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Recirculating technology a key part of future aquaculture
Published:  01 May, 2012

Recirculating technology, a key part of future aquaculture Technology that reduces water consumption by around 98 per cent, is a key feature of new recirculating systems now available to the global aquaculture industry, according to an aquaculture specialist speaking before this week’s Australasian Aquaculture Conference 2012 conference in Melbourne.

Professor Thomas M Losordo, who presented at the Aquaculture Recirculating Technology Short-Course at the Northern Melbourne Institute of TAFE (NMIT), said such technology must be part of the future for the rapidly growing aquaculture industry.

With the United Nations Food and Agriculture Organisation (FAO) reporting that more 50 per cent of the world's food fish consumption now comes from aquaculture, it is essential that such environmentally friendly technologies are embraced as demand increases for the world's fastest-growing source of animal protein.

Professor Losordo, from the College of Agricultural and Life Sciences at North Carolina State University in the United States of America, said recirculating technology is part of the answer for the aquaculture industry, however it is not the only answer.

“We are not immediately going to be moving all aquaculture that’s in the ocean on to the land,” said Professor Losordo, who believes water re-use technology is important, especially for a dry country like Australia. He said the idea of using water and then re-using it for irrigation purposes makes a lot of sense.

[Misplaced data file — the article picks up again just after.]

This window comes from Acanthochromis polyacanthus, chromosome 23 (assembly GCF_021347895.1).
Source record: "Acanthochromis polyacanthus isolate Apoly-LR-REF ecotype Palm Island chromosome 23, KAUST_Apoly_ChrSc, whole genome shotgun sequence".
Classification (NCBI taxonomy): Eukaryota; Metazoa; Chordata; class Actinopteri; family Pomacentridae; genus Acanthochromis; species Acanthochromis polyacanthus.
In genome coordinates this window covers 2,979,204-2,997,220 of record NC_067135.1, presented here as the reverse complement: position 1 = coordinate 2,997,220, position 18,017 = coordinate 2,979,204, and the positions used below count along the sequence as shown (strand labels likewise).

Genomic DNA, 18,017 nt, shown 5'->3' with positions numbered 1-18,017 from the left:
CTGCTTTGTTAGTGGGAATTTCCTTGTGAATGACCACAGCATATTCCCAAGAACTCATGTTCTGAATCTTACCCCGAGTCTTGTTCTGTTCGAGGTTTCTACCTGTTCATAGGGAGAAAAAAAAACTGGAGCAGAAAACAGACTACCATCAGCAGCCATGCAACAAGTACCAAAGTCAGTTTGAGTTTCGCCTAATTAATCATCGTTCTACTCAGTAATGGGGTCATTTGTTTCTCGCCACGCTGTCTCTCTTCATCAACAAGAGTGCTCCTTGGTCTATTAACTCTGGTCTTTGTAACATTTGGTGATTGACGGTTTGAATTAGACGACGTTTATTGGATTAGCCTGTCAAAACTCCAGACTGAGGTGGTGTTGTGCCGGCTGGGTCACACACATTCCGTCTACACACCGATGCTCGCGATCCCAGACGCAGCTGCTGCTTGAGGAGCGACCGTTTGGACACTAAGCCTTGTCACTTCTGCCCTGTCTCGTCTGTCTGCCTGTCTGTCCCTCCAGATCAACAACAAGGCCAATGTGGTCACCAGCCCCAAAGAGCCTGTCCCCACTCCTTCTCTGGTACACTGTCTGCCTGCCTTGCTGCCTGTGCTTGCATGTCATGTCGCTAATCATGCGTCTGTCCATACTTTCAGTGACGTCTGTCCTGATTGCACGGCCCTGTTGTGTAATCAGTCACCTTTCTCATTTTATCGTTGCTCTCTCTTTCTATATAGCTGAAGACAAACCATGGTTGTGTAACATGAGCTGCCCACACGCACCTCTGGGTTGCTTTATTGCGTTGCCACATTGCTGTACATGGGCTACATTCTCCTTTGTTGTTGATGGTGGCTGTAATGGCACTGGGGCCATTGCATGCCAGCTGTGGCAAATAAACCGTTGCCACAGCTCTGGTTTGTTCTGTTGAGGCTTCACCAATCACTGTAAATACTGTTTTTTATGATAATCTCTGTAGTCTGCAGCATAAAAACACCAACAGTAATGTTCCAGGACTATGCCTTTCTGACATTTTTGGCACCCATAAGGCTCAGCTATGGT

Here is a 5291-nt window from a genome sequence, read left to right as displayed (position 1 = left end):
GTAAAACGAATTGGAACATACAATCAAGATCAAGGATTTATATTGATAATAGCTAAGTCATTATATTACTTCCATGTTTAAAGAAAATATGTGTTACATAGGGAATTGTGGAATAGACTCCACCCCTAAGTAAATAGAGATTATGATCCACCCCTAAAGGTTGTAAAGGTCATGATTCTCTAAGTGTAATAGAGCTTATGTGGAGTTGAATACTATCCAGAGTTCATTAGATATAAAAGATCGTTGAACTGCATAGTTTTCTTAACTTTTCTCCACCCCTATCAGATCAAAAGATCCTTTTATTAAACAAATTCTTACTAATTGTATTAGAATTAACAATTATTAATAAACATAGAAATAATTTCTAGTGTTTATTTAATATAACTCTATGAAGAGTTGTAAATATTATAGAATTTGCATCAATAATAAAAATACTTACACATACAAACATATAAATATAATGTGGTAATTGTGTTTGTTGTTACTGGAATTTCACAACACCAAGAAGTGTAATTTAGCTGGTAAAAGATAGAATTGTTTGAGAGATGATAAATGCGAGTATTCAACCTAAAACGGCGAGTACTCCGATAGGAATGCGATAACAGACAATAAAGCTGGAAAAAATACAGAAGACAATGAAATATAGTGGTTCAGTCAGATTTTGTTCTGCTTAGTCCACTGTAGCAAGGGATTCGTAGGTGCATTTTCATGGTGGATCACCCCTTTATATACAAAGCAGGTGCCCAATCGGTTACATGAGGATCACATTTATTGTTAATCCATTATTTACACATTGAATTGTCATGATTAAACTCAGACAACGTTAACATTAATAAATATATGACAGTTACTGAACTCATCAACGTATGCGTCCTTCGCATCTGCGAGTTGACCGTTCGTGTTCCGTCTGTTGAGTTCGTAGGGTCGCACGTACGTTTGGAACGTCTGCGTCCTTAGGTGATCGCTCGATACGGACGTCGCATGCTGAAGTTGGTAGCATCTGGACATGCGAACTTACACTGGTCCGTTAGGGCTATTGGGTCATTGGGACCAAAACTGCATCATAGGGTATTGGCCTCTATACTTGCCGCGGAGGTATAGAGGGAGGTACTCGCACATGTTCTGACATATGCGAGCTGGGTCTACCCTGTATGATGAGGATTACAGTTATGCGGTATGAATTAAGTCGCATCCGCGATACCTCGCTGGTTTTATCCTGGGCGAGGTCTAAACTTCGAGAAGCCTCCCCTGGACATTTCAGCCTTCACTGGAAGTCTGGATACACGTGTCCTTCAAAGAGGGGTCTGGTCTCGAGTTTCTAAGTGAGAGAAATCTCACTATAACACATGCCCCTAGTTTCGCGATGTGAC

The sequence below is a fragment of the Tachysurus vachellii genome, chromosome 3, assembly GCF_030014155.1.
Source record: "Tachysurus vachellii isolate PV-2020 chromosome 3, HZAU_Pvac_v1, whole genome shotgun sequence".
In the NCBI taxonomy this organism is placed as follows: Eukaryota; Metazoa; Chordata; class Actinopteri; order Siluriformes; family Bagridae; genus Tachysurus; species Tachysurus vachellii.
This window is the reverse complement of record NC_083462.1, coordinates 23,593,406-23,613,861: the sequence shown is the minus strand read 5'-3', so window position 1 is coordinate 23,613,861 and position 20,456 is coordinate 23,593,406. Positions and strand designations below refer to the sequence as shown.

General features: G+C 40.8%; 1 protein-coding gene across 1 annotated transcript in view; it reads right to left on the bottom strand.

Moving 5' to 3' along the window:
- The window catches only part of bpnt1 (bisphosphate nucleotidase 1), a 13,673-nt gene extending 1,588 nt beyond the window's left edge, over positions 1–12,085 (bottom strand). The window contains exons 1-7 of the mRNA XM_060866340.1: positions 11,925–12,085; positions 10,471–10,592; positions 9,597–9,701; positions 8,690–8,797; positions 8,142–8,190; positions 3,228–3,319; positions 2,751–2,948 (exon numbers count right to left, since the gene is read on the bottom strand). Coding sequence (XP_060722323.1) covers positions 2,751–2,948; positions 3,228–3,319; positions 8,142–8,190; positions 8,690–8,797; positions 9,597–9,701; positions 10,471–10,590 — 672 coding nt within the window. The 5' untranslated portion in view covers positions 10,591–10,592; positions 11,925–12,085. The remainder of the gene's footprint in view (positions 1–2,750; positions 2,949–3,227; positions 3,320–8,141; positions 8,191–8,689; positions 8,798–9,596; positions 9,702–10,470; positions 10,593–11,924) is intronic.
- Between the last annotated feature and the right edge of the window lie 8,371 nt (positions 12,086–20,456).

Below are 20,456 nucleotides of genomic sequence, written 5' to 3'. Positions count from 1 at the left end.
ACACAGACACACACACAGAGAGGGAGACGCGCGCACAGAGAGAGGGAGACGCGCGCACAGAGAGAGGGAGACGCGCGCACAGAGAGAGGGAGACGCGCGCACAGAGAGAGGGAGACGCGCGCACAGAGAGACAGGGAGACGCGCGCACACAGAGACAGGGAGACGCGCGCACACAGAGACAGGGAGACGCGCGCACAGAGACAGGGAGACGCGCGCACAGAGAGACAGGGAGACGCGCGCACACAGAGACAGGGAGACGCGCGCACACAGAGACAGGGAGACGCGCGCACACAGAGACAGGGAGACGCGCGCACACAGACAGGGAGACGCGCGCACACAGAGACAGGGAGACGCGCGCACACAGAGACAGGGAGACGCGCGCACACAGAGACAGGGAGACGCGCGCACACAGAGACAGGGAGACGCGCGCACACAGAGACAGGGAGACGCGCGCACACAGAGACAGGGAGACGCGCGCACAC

“We have been able to get to a point in technology where the water that goes out of the system is basically environmentally benign,” he said. “You can’t just create a recirculating system – you have to create the recirculating system with waste treatment.

“Treating waste from a tank-based recirculating system is much easier than treating waste coming out of a large pond system or even a net pen system,” said Professor Losordo. “However, if it is not done correctly, all it is doing is concentrating the waste into a single discharge.

“If you don’t treat that waste or re-use the waste water the recirculation system isn’t green.  “If you do incorporate into your design waste treatment, then you can locate on a stream, a creek or a marsh and have no impact on that environment at all.”

Australasian Aquaculture Conference 2012, which is being held at the Melbourne Convention and Exhibition Centre, concludes Friday 4 May. Over 1000 delegates from around the world are attending the conference and associated trade show and workshops/meetings and it is the biennial event of the National Aquaculture Council of Australia and the World Aquaculture SocietyAsia Pacific Chapter.

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